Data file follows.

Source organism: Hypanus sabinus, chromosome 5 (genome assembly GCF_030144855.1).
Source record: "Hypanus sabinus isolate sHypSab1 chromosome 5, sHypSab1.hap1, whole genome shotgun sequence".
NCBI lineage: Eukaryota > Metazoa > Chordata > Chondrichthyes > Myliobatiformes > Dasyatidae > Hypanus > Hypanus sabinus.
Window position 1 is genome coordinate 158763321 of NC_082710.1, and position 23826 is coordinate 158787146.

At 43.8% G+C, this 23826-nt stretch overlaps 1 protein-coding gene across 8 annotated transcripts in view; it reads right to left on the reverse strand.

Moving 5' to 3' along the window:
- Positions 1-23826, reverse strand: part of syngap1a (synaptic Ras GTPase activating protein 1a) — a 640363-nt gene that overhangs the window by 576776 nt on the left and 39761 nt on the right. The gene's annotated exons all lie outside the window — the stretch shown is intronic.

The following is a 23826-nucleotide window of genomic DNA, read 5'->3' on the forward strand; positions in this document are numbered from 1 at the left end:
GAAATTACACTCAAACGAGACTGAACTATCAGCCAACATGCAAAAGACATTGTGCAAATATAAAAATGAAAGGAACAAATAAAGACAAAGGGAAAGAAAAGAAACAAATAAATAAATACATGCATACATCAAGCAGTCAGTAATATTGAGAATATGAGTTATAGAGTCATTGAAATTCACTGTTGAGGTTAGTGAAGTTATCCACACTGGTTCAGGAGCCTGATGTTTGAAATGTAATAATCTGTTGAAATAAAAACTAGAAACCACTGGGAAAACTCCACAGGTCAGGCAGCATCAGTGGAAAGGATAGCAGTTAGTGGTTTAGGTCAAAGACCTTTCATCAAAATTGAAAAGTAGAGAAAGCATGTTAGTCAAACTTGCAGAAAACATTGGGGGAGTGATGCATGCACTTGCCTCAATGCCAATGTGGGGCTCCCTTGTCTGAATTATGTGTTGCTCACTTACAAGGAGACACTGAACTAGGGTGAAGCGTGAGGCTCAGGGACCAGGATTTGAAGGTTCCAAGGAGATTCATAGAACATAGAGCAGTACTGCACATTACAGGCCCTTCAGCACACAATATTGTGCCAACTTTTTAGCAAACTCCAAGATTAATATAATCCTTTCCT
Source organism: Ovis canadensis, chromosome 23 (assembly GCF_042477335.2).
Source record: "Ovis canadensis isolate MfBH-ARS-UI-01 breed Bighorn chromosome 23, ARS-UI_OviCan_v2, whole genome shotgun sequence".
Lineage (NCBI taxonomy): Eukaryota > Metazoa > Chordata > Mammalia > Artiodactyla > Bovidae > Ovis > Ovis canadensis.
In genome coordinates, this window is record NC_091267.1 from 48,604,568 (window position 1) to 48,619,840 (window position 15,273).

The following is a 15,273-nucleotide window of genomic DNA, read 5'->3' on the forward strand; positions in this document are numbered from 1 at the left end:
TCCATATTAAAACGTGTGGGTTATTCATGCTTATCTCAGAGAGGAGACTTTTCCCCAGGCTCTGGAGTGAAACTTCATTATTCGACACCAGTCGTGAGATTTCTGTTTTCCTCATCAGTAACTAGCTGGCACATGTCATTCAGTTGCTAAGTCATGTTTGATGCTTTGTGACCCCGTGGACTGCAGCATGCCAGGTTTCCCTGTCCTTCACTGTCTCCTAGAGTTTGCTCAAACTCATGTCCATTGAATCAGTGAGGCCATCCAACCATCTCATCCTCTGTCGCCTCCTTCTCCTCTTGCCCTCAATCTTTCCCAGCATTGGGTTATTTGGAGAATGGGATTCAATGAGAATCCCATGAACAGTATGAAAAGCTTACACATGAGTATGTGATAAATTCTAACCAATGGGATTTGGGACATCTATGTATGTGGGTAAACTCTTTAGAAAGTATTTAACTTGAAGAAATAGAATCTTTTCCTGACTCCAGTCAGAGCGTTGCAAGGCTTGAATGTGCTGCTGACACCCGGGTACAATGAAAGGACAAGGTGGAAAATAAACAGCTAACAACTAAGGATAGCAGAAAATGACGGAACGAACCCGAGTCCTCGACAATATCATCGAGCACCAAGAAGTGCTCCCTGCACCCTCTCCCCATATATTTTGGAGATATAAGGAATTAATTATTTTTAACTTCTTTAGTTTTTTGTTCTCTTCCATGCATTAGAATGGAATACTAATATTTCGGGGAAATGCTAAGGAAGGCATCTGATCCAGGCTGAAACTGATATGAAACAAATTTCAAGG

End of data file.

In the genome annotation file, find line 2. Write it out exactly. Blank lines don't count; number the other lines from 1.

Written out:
Source record: "Hypanus sabinus isolate sHypSab1 chromosome 5, sHypSab1.hap1, whole genome shotgun sequence".